Opinion

All you wanted to know about STT

RAJALAKSHMI NIRMAL | Updated on January 20, 2018 Published on February 29, 2016

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The finance minister gave some relief to the stock market by not stretching the holding period for equities to earn the long-term capital gains benefit to three years.

But the sting in the tail came in the form of a sizeable securities transaction tax (STT) hike on options trades to 0.05 per cent from 0.017 per cent. The STT has attracted controversy since its introduction. While the exchanges were lobbying for the removal of this tax, the Centre had done the unexpected by raising the STT rate.

What is it?

STT is a tax on transaction in equities (as well as equity derivatives). It was introduced in 2004-05 Budget by finance minister P Chidambaram to bring all stock traders into the tax net.

In the same year, to neutralise some of the negative impact, long-term capital gains tax on equities was removed and short-term capital gains tax reduced to 10 per cent. Currently, a delivery trade in cash market attracts STT of 0.1 per cent on traded turnover levied both at the time of purchase and sale of shares.

If it is an intra-day trade, STT is 0.025 per cent on the sell side. For futures, it is 0.01 per cent, and for options an even lower 0.017 per cent used to be levied. Now, this has been hiked to 0.05 per cent.

Why is it important?

There is no escaping the taxman. Before the introduction of STT, many traders would not disclose profits made in the equity market and sidestepped tax on capital gains. But this has changed in the last 10 years with the introduction of STT. The tax is collected by the broker along with other transaction charges such as stamp duty and exchange house levy, and passed on to the Centre.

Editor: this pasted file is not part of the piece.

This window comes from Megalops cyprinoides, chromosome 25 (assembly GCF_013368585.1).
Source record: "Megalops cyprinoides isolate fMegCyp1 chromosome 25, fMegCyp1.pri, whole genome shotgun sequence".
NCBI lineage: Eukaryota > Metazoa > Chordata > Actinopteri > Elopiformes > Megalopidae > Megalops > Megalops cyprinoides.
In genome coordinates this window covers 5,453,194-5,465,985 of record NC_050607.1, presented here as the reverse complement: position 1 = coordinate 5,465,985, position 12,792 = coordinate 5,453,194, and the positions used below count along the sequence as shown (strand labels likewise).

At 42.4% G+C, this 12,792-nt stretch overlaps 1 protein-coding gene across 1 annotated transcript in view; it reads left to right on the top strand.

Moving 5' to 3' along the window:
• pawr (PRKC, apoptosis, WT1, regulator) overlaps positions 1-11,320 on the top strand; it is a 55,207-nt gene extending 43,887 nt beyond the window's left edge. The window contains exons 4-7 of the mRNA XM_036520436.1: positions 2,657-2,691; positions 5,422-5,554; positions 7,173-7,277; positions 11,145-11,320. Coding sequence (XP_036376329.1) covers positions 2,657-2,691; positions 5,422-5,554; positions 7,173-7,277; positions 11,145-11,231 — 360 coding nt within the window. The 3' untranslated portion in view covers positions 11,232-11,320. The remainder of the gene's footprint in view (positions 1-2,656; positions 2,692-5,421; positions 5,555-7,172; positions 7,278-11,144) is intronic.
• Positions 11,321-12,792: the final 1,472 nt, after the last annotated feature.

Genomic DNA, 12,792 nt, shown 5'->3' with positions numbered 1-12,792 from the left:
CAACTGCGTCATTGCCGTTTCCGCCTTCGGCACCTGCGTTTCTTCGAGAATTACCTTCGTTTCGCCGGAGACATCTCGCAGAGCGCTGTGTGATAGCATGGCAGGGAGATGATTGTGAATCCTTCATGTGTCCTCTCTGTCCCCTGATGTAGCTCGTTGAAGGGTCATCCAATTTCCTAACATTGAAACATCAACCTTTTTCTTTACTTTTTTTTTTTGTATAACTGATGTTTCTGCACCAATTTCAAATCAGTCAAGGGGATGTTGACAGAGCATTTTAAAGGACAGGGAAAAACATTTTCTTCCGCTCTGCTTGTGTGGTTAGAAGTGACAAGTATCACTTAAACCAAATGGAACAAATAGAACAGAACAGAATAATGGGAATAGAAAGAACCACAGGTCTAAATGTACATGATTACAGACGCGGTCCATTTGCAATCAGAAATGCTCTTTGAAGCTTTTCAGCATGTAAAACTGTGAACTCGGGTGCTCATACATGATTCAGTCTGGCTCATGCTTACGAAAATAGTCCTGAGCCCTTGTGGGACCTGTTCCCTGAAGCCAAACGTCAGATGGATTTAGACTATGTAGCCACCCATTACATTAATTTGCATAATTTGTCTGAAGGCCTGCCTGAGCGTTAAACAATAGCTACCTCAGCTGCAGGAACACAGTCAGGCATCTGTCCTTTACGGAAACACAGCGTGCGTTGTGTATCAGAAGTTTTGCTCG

This has become a good revenue generator for the tax department as trading volumes in the market have grown by leaps and bounds in the past decade. In 2015-16, for instance, the Centre collected ₹7,398 crore on STT. But since introduction, this tax has won the ire of investors and stock exchanges.

In every Budget, exchanges lobby for its abolition. The Centre, though it has reduced the rate over years (it was at 0.15 per cent on intra-day trades when it was introduced) has not heeded to the demand for its complete removal.

With their wish turned down every time, stock exchanges then started asking for a transaction tax on commodities to plug migration of volumes from the equity to the commodity exchange. In 2013, finally, the Centre did come up with CTT— commodity transaction tax (0.01 per cent) on non-agri commodities.

Why should I care?

STT of 0.025 per cent on intra-day trades is not much you may think. But for a day trader, it is some increase in cost. STT can form 40-50 per cent of the total transaction cost on equities. Other transaction charges include brokerage (of 0.01-0.03 per cent on intraday), stamp duty (0.002 per cent in Mumbai), exchange levy (NSE’s is 0.00325 per cent) and service tax. Given that day trades survive on wafer-thin margins, a few extra bucks spent on taxes is a pain.

With the STT on options hiked by almost three times now, traders may feel the pinch. Trading volumes in index options make for over 90 per cent of the derivative volume in NSE.

The bottom line

The centre isn’t keen on short- term investors in equity markets. If you are game, make sure you make profit even after the STT

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Published on February 29, 2016
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